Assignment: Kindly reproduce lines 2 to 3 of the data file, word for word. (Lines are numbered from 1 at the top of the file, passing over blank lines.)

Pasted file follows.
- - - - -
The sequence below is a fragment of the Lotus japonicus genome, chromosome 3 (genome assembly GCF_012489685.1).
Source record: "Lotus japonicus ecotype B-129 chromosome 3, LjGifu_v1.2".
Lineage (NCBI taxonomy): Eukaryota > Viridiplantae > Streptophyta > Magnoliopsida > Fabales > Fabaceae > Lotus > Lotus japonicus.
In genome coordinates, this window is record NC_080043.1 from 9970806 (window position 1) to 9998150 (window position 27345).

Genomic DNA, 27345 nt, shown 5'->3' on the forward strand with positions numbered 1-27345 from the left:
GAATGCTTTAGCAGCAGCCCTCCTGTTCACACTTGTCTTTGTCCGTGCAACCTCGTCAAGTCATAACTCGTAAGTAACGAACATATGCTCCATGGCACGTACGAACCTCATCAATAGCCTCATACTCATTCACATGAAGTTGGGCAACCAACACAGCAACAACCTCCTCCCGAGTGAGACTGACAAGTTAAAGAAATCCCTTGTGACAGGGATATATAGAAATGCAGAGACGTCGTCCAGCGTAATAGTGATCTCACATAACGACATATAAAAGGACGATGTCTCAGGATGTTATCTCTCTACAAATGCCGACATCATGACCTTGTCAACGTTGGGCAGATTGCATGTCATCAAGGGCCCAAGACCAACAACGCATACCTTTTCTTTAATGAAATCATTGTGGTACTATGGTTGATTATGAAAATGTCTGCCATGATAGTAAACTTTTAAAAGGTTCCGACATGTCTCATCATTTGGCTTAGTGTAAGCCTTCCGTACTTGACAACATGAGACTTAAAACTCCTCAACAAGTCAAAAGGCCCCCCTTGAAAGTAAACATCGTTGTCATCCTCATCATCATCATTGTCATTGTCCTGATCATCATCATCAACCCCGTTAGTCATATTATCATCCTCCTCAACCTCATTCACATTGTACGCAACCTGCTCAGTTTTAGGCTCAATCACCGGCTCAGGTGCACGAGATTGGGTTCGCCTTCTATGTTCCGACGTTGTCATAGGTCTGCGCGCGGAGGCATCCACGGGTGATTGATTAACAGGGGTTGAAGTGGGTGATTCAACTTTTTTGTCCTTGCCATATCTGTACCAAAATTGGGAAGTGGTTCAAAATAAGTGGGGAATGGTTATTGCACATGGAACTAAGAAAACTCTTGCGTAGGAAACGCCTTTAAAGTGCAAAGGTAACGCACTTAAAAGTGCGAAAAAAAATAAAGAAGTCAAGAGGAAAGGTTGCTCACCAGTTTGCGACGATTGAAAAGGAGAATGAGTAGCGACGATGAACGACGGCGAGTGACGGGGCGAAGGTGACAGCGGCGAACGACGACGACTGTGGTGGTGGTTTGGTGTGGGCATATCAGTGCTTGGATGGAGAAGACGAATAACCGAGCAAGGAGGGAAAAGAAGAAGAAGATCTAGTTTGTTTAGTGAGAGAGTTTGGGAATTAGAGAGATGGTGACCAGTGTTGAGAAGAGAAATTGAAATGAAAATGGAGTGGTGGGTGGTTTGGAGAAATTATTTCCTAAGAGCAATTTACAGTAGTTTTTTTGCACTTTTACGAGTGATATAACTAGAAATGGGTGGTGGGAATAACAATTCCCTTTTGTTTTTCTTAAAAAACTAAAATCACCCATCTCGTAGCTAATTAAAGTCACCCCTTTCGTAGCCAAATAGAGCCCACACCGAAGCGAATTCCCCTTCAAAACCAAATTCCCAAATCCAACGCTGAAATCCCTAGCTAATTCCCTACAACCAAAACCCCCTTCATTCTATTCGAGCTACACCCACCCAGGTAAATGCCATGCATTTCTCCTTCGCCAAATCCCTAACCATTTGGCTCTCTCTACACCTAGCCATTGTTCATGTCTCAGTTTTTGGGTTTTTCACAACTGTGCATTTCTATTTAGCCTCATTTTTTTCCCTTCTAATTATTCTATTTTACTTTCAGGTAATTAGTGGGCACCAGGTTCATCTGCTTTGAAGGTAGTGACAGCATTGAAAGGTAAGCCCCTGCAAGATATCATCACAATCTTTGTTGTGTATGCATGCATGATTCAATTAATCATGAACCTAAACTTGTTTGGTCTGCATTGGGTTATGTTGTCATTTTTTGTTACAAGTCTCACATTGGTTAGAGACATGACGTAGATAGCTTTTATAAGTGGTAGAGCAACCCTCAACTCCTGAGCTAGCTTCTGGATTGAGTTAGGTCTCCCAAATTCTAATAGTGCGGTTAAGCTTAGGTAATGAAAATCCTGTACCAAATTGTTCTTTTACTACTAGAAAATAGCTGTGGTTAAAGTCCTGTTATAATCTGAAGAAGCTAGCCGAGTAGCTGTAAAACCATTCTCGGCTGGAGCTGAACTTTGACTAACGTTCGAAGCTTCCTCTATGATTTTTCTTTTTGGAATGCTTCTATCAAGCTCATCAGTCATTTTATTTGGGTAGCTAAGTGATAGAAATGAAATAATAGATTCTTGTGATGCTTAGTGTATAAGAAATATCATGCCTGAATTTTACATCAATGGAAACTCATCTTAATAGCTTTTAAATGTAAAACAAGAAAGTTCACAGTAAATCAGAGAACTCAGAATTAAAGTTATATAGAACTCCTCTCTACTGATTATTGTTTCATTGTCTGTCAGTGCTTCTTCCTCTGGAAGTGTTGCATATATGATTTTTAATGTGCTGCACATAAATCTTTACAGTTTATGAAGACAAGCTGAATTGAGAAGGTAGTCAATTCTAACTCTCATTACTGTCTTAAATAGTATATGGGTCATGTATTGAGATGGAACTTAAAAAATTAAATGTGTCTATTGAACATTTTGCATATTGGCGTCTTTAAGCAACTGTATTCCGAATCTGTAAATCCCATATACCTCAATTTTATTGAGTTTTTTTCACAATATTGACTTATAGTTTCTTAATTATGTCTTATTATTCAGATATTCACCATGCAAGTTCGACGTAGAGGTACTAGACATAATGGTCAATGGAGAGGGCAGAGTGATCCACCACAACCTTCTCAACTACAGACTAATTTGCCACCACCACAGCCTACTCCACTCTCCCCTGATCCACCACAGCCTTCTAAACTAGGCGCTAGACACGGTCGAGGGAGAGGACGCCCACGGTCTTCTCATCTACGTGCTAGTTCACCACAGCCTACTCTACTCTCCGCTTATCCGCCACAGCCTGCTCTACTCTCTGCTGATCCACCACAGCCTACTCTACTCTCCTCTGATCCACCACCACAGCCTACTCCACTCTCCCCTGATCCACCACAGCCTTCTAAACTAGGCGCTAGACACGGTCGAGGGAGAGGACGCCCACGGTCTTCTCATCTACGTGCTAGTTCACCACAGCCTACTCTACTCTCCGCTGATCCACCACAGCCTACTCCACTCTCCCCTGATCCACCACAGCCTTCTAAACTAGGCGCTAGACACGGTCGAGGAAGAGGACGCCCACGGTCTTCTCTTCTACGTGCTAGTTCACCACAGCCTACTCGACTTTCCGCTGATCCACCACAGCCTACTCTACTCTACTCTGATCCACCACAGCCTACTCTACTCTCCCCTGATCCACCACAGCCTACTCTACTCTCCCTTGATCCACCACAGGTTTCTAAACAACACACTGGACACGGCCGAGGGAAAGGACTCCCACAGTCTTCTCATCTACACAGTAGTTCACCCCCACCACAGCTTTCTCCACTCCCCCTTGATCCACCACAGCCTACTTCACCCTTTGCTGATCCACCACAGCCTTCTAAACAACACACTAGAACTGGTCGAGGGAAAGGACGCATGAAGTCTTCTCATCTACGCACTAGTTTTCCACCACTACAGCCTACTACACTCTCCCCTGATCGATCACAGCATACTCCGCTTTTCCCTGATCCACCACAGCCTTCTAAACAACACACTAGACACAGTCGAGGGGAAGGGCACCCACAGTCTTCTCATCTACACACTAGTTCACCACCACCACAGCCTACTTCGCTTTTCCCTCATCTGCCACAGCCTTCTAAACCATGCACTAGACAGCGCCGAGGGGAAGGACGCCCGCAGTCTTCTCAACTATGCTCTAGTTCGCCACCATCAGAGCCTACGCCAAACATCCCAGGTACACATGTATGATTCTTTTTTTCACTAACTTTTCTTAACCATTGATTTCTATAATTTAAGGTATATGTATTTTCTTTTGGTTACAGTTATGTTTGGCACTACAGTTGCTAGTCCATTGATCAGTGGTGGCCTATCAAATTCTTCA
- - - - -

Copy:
Source record: "Lotus japonicus ecotype B-129 chromosome 3, LjGifu_v1.2".
Lineage (NCBI taxonomy): Eukaryota > Viridiplantae > Streptophyta > Magnoliopsida > Fabales > Fabaceae > Lotus > Lotus japonicus.